Corvus Consort (vocal ensemble)
Full-length concert programme
This full-length concert programme explores how composers from the Renaissance to the present day have responded to Lenten themes of repentance, lamentation and petitions for mercy.
|Tomás Luis de Victoria – Popule meus|
|Freddie Crowley – Stabat Mater|
|Vicente Lusitano – Emendemus in melius|
|Francis Poulenc – Quatre motets pour un temps de pénitence|
|John Sanders – The Reproaches|
|William Byrd – Ne irascaris, Domine|
|James MacMillan – Miserere|
Both halves begin with a setting of the Improperia or Reproaches, a liturgical text in which Jesus rebukes his people: Victoria’s (Latin) and Sanders’s (English) settings were published more than 400 years apart, and Sanders’s setting is a particularly powerful work, which deserves better recognition beyond the sphere of church music.
The first half continues with a setting of excerpts from the Stabat Mater by the Consort’s director, Freddie Crowley, and then Emendemus in melius by Renaissance composer and theorist Vicente Lusitano, whose 1555 book of motets makes him the first ever published black composer. The half ends with Francis Poulenc’s Quatre motets pour un temps de pénitence, a dramatic set of four works, which give a real masterclass in Poulenc’s wide range of harmonic, melodic and textural techniques.
The second half features William Byrd’s Ne irascaris, Domine, whose second part, Civitas sancti tui, is particularly popular. The motet is an example of Byrd’s recusancy, with the images of desolated Jerusalem symbolising the plight of the Catholic faith in Elizabethan England. The programme ends with James MacMillan’s setting of Psalm 51, ‘Miserere mei, Deus’, a text particularly famous for its setting by 17th-century Italian composer Gregorio Allegri. MacMillan’s Miserere, written in 2009 for Harry Christophers and The Sixteen, contains echoes of Allegri’s work, reimagined into a rich contemporary soundworld in a piece full of drama, beauty and deep emotional outpouring.
This hour-long programme juxtaposes Renaissance and 20th-century soundworlds by interspersing Francis Poulenc’s atmospheric Quatre motets pour un temps de pénitence with works by Renaissance composers Thomas Tallis and Tomás Luis de Victoria.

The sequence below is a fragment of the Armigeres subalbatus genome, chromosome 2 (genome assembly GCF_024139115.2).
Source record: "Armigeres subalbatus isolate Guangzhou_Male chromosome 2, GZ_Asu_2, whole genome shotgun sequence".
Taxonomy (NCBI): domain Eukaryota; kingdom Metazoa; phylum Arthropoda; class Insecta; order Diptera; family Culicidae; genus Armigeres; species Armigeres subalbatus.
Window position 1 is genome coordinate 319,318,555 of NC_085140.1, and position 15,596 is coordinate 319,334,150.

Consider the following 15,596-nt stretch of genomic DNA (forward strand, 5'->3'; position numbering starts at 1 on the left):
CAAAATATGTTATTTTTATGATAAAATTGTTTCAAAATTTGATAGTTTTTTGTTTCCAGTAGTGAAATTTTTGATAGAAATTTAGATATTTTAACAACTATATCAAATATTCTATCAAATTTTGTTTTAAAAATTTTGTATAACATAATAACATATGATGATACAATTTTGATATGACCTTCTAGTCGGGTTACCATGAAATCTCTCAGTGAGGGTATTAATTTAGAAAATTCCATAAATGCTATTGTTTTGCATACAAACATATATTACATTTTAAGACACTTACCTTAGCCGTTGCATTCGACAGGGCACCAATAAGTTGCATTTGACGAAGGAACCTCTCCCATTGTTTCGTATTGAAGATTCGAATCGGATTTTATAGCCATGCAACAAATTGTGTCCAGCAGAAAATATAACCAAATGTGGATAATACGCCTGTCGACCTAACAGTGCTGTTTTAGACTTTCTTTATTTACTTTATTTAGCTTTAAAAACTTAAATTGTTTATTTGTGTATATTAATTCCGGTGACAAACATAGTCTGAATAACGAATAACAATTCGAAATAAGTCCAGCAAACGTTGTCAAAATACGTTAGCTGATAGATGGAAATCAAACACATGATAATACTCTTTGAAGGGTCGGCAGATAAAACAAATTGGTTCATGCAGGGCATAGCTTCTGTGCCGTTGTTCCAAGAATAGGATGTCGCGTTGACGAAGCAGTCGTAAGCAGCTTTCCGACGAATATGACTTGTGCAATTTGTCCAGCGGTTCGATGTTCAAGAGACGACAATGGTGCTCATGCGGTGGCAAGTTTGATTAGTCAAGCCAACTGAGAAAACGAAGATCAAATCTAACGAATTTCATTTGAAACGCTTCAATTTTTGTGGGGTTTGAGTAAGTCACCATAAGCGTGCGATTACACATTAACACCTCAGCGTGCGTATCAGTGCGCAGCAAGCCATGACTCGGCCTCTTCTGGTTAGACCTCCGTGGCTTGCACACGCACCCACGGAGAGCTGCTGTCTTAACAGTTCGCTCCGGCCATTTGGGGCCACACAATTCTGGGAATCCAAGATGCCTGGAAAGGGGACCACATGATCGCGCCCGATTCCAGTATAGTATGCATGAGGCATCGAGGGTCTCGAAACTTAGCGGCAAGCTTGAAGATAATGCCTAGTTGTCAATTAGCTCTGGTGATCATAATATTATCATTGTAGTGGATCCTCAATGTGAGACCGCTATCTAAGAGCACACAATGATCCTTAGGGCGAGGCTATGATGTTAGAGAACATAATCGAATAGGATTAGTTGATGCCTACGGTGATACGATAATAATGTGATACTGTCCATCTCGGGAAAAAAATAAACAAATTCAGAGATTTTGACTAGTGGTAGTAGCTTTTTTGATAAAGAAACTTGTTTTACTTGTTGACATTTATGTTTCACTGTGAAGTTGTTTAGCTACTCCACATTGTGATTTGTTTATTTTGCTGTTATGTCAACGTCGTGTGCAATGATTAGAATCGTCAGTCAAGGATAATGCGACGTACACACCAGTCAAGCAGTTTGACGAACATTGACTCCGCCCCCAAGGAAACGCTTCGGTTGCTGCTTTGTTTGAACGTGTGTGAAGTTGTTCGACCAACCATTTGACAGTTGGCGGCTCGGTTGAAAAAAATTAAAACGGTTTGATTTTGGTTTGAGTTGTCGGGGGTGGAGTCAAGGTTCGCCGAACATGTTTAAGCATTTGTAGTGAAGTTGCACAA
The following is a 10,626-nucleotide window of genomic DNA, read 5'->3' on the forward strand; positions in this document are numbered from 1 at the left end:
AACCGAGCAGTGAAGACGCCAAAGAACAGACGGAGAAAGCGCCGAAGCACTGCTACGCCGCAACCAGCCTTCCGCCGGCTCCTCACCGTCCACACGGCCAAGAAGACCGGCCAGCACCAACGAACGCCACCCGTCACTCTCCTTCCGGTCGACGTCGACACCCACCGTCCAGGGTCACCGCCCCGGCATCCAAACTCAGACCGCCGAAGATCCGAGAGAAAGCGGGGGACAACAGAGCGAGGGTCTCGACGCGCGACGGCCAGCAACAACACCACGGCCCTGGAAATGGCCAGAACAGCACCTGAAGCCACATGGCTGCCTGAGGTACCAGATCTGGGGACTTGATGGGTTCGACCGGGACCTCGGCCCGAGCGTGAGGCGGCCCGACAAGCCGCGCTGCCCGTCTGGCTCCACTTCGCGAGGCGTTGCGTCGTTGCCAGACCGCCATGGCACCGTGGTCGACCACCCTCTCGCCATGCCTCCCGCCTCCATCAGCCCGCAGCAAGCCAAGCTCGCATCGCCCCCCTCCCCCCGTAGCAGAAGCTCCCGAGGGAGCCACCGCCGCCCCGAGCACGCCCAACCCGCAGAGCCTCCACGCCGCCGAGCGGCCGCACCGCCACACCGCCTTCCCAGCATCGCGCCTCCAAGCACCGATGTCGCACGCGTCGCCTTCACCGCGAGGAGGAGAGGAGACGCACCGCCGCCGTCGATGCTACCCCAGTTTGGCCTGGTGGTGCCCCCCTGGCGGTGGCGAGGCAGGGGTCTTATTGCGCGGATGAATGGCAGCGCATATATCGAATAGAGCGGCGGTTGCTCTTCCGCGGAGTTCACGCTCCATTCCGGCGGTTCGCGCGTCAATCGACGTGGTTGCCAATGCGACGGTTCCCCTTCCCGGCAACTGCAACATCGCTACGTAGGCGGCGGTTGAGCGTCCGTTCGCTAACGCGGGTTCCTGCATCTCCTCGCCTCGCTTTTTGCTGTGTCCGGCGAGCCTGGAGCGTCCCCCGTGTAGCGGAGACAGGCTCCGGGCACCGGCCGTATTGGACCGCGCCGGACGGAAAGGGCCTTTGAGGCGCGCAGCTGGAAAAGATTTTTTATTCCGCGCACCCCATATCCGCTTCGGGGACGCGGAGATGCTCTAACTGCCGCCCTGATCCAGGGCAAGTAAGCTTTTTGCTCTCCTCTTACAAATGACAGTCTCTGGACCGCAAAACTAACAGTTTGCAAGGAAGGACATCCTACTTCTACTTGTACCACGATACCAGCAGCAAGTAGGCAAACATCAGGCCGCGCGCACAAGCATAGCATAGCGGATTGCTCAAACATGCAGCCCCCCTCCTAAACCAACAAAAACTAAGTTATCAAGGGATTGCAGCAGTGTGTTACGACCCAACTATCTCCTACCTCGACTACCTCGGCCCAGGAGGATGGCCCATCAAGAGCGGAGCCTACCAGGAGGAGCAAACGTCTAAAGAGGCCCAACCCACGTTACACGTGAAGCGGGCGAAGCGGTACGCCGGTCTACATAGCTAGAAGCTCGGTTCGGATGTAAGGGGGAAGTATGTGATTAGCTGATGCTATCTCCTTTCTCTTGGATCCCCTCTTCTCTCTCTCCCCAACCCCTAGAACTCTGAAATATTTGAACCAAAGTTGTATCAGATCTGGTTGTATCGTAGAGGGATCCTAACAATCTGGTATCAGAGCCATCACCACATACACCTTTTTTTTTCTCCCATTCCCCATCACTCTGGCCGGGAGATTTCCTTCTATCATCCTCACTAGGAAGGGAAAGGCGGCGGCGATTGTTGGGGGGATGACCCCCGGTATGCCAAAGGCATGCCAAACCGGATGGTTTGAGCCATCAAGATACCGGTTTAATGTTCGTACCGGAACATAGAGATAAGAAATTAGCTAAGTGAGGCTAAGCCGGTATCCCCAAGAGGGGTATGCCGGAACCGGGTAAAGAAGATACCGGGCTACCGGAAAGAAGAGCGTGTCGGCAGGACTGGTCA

|Thomas Tallis – Sancte Deus|
|Francis Poulenc – Quatre motets pour un temps de pénitence: Timor et tremor|
|Tomás Luis de Victoria – Tenebrae Responsories for Holy Saturday: Recessit pastor noster|
|Francis Poulenc – Quatre motets pour un temps de pénitence: Vinea mea electa|
|Tomás Luis de Victoria – Tenebrae Responsories for Holy Saturday: O vos omnes|
|Francis Poulenc – Quatre motets pour un temps de pénitence: Tenebrae factae sunt|
|Tomás Luis de Victoria – Tenebrae Responsories for Holy Saturday: Ecce quomodo moritur justus|
|Francis Poulenc – Quatre motets pour un temps de pénitence: Tristis et anima mea|
|Gregorio Allegri – Miserere mei, Deus|
This programme structure illustrates the ways in which Poulenc’s compositional language was inspired by Renaissance choral music, and also accentuates the fact that the 21st-century listener must always hear Renaissance music through a contemporary lens.
Sancte Deus is a little-known early work by Tallis, which sets a selection of excerpts from different Holy Week texts. It is structured in several short sections, and has an especially beautiful opening, where the first cadence emerges out of a single note, and the intensity builds progressively through the first three phrases.
The three short works by Tomás Luis de Victoria come from the Responsories for Holy Week, which are often sung at special services called ‘Tenebrae’. Victoria wrote many polyphonic settings of the different responsories, which are intended for matins services on Thursday, Friday and Saturday of Holy Week — each service of matins contains three sections called ‘nocturns’, each of which contains three responsories. The three featured here are for the second nocturn of matins on Holy Saturday, and are some of Victoria’s best-known Tenebrae Responsories, for the beautiful way in which they capture the atmosphere of Holy Week.
The programme ends with Gregorio Allegri’s setting of Psalm 51, ‘Miserere mei, Deus’, which is perhaps one of the most popular pieces of choral music today, often sung on Ash Wednesday at the beginning of Lent. It is particularly famous for its soaring soprano solo, which was almost certainly not part of the original, but emerged during the work’s convoluted history of transcriptions and editions.
Some other works that could be featured in similar programmes:
|Robert White – Miserere mei, Deus|
|Thomas Tallis – Lamentations of Jeremiah|
|Edgar Day – When I survey the wondrous cross|
This last piece, by Edgar Day, works particularly well for an uplifting end to a programme, as its final section breaks out from the more meditative mood of most other Lenten repertoire into a truly joyous final cadence.